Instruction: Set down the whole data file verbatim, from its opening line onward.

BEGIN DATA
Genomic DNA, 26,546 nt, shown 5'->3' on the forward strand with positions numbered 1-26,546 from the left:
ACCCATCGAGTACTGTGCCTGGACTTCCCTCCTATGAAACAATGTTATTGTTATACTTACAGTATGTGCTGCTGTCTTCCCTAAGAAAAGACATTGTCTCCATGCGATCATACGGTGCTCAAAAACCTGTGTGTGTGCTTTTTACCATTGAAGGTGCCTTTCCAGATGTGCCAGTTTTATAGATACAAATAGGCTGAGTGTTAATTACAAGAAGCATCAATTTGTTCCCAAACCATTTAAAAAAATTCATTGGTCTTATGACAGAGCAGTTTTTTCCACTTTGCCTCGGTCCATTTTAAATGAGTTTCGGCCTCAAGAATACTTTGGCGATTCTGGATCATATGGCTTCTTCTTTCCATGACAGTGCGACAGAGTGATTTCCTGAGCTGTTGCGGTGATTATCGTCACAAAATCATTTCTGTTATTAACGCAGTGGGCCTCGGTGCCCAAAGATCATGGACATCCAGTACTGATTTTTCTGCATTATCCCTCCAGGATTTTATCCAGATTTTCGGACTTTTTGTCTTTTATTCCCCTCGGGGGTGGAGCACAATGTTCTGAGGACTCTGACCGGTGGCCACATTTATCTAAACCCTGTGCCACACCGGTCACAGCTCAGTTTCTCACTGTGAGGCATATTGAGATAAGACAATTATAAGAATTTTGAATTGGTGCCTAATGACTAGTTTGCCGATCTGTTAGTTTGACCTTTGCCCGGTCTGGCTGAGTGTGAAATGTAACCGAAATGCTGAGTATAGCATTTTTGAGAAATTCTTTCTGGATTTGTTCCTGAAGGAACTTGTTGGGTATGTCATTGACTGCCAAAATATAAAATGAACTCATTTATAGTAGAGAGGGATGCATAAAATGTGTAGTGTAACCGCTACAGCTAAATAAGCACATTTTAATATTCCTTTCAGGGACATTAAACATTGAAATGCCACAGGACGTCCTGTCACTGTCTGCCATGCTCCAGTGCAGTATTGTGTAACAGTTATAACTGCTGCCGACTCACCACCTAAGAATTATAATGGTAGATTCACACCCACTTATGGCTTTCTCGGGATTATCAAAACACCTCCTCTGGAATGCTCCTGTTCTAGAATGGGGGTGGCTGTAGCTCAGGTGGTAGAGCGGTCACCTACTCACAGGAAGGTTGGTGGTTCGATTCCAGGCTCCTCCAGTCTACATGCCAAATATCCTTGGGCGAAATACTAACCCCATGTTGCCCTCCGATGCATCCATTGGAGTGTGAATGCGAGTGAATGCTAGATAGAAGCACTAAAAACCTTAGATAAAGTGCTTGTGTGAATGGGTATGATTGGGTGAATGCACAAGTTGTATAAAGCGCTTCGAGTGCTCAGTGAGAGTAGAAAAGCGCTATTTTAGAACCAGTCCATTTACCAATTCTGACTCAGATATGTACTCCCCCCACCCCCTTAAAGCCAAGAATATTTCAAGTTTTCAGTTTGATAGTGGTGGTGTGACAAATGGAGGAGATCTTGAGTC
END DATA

Genomic DNA, 26,546 nt, shown 5'->3' on the forward strand with positions numbered 1-26,546 from the left:
ACCCATCGAGTACTGTGCCTGGACTTCCCTCCTATGAAACAATGTTATTGTTATACTTACAGTATGTGCTGCTGTCTTCCCTAAGAAAAGACATTGTCTCCATGCGATCATACGGTGCTCAAAAACCTGTGTGTGTGCTTTTTACCATTGAAGGTGCCTTTCCAGATGTGCCAGTTTTATAGATACAAATAGGCTGAGTGTTAATTACAAGAAGCATCAATTTGTTCCCAAACCATTTAAAAAAATTCATTGGTCTTATGACAGAGCAGTTTTTTCCACTTTGCCTCGGTCCATTTTAAATGAGTTTCGGCCTCAAGAATACTTTGGCGATTCTGGATCATATGGCTTCTTCTTTCCATGACAGTGCGACAGAGTGATTTCCTGAGCTGTTGCGGTGATTATCGTCACAAAATCATTTCTGTTATTAACGCAGTGGGCCTCGGTGCCCAAAGATCATGGACATCCAGTACTGATTTTTCTGCATTATCCCTCCAGGATTTTATCCAGATTTTCGGACTTTTTGTCTTTTATTCCCCTCGGGGGTGGAGCACAATGTTCTGAGGACTCTGACCGGTGGCCACATTTATCTAAACCCTGTGCCACACCGGTCACAGCTCAGTTTCTCACTGTGAGGCATATTGAGATAAGACAATTATAAGAATTTTGAATTGGTGCCTAATGACTAGTTTGCCGATCTGTTAGTTTGACCTTTGCCCGGTCTGGCTGAGTGTGAAATGTAACCGAAATGCTGAGTATAGCATTTTTGAGAAATTCTTTCTGGATTTGTTCCTGAAGGAACTTGTTGGGTATGTCATTGACTGCCAAAATATAAAATGAACTCATTTATAGTAGAGAGGGATGCATAAAATGTGTAGTGTAACCGCTACAGCTAAATAAGCACATTTTAATATTCCTTTCAGGGACATTAAACATTGAAATGCCACAGGACGTCCTGTCACTGTCTGCCATGCTCCAGTGCAGTATTGTGTAACAGTTATAACTGCTGCCGACTCACCACCTAAGAATTATAATGGTAGATTCACACCCACTTATGGCTTTCTCGGGATTATCAAAACACCTCCTCTGGAATGCTCCTGTTCTAGAATGGGGGTGGCTGTAGCTCAGGTGGTAGAGCGGTCACCTACTCACAGGAAGGTTGGTGGTTCGATTCCAGGCTCCTCCAGTCTACATGCCAAATATCCTTGGGCGAAATACTAACCCCATGTTGCCCTCCGATGCATCCATTGGAGTGTGAATGCGAGTGAATGCTAGATAGAAGCACTAAAAACCTTAGATAAAGTGCTTGTGTGAATGGGTATGATTGGGTGAATGCACAAGTTGTATAAAGCGCTTCGAGTGCTCAGTGAGAGTAGAAAAGCGCTATTTTAGAACCAGTCCATTTACCAATTCTGACTCAGATATGTACTCCCCCCACCCCCTTAAAGCCAAGAATATTTCAAGTTTTCAGTTTGATAGTGGTGGTGTGACAAATGGAGGAGATCTTGAGTC